There's Keystone in every Great invention
Let’s Get Cooking
February 22, 2021
There’s a Keystone in every great invention.
Did you know that February 9th was National Pizza Day? Neither did we, and we are making up for it by sitting down for a slice and exploring the evolution of the pizza oven.
Let’s start with the origins of pizza itself. Modern pizza evolved from similar flatbread dishes in Naples, Italy in the 18th century. Think New York style, not Chicago deep dish. A precursor of pizza was most likely the focaccia. The Romans added toppings to this flat bread and called it panis focacius. The Romans used wood-fired brick ovens, known as a Pompeii oven. Remnants of these ovens can be found all across lands that once belonged to the Roman empire. The word pizza was first documented in A.D. 997 in Gaeta and successively in different parts of Central and Southern Italy. Pizza was primarily an Italian meal until the end of World War II when Allied troops came back from Italy with a proclivity for Italian food.
Traditionally, the Pompeii oven in Northern Italy had a taller dome that offered a wider temperature range from 500ºF to 1000ºF, enabling bakers a larger selection of pizza cooking styles. The Southern style oven had a lower dome for high heat between 800ºF to 1000ºF. This high heat is ideal for Neapolitan style pizza.
In the 1800s, two types of brick, or masonry ovens, emerged. A white oven has a separate fuel source chamber that sits below a cooking chamber. This split fire chamber is more efficient at cooking large volumes of bread and are still used throughout Europe. A black oven has one chamber for both the fuel source and cooking area. One of the most dependable methods for reliable and consistent cooking, masonry ovens store and radiate heat for an even cook. Both versions featured a front loading fuel design where heat can be stored for lengthy periods of time without the need for an active fire. Many restaurants and professional cooks still utilize masonry ovens to cook pizza.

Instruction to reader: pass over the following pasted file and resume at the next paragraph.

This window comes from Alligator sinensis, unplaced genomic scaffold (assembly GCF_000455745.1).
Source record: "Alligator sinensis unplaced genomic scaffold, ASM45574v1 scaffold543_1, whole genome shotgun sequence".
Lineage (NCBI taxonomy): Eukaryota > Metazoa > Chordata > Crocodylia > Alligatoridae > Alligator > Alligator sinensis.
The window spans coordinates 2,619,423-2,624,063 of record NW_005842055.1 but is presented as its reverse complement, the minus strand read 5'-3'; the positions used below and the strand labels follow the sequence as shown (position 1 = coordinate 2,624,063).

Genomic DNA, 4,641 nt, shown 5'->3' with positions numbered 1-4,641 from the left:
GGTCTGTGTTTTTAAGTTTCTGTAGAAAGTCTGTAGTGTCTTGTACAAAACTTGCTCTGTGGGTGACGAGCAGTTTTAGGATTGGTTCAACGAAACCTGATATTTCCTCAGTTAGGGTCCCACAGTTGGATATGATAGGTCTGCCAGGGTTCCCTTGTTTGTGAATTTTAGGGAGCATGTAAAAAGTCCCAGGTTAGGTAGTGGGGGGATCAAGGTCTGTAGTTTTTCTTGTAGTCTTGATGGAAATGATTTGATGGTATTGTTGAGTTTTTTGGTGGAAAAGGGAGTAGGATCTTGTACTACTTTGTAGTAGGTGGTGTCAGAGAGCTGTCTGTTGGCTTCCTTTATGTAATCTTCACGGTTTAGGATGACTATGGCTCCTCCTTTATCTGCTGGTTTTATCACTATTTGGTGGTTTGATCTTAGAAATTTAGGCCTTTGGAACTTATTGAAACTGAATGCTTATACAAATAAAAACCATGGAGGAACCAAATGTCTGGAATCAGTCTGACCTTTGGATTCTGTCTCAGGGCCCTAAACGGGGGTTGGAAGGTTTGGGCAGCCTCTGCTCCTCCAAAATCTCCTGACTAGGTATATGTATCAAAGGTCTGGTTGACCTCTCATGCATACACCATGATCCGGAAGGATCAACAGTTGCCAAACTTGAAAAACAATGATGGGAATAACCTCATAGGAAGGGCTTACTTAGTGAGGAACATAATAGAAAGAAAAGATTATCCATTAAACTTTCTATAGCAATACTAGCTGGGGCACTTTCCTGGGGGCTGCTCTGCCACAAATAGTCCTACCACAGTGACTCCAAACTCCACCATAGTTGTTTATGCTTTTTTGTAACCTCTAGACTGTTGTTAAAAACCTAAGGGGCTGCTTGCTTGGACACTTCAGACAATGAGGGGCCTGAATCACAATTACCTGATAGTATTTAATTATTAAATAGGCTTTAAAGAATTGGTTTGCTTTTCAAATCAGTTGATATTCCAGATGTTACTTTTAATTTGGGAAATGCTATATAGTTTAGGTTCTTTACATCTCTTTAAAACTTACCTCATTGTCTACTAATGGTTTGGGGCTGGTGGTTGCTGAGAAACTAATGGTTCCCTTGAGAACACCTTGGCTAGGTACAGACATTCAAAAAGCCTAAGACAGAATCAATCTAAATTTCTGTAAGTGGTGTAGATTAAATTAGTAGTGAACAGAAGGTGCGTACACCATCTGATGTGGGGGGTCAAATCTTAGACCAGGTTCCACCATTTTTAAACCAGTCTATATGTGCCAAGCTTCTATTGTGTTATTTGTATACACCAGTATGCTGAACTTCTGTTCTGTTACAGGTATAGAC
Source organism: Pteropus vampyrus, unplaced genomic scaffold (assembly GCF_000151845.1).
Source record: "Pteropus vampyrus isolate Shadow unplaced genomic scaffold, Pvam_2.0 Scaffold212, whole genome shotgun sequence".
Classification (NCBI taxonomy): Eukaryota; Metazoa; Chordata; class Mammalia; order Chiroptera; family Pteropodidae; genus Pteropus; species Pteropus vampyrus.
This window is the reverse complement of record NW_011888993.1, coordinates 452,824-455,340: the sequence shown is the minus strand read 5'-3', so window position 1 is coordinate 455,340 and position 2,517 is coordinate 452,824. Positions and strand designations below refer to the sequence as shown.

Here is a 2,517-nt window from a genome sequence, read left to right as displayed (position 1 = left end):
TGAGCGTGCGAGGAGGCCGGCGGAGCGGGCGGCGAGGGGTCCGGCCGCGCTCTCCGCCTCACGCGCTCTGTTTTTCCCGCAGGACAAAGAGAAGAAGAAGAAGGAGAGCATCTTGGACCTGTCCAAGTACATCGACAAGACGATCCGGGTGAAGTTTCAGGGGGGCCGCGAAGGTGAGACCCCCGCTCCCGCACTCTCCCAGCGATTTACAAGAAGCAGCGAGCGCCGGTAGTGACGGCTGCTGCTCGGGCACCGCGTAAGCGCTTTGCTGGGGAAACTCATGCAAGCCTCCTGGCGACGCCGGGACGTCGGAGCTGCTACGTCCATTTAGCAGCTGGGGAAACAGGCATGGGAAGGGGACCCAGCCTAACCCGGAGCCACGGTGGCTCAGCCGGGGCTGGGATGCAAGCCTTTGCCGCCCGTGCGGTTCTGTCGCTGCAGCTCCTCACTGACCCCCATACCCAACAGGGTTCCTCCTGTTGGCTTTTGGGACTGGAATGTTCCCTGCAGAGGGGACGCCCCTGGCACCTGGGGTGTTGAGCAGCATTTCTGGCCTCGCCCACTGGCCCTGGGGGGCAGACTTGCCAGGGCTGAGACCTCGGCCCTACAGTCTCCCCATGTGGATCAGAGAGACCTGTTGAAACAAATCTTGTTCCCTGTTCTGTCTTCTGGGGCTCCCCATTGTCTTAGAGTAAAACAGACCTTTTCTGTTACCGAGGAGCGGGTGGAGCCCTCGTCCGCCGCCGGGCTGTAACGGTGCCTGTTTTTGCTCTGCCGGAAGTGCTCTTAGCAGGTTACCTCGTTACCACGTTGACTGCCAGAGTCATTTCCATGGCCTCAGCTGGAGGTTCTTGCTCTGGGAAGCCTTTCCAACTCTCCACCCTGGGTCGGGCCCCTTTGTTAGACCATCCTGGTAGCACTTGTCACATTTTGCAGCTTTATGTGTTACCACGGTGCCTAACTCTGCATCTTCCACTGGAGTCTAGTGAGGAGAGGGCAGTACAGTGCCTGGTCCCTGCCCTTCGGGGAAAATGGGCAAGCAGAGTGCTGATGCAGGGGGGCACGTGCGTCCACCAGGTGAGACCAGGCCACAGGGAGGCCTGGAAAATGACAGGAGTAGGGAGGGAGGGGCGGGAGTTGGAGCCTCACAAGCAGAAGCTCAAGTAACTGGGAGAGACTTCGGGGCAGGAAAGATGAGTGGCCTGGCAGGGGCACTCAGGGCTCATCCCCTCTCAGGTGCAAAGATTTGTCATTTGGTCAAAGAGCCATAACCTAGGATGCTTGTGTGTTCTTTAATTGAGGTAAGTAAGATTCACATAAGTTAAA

During the industrial revolution, prefabricated ovens and stoves were developed in Victorian England. The new metal ovens heated up faster than conventional brick ovens. Prefab ovens grew in popularity in the 1970’s, both in Europe and the US.
The 1990s brought the development of modern refractory and insulating materials to electric pizza ovens. New composites not only reduced oven heat-up time, but also improved heat-retention. Today, advanced ceramics are used, which are less expensive made pizza oven installation faster, easier, and less expensive than ever before.
Modern pizza ovens come in all shapes, sizes and fuel sources. Electric pizza ovens can be small enough to fit on a household kitchen counter. Ovens used in restaurants are large enough to cook multiple pizzas at once. Some electric models feature wood ovens with gas heated bedplates, while others offer a hybrid gas or wood option.
Pizza oven control systems must be able to withstand high temperatures. A wide range of Keystone products can be found in appliance control systems. From pizza ovens to dishwashers, Keystone products including, Fuse Clips & Holders, PCB Test Points &Terminals; Panel & Computer Hardware and PCB Pins, Plugs, Jacks & Sockets support commercial and domestic appliance applications.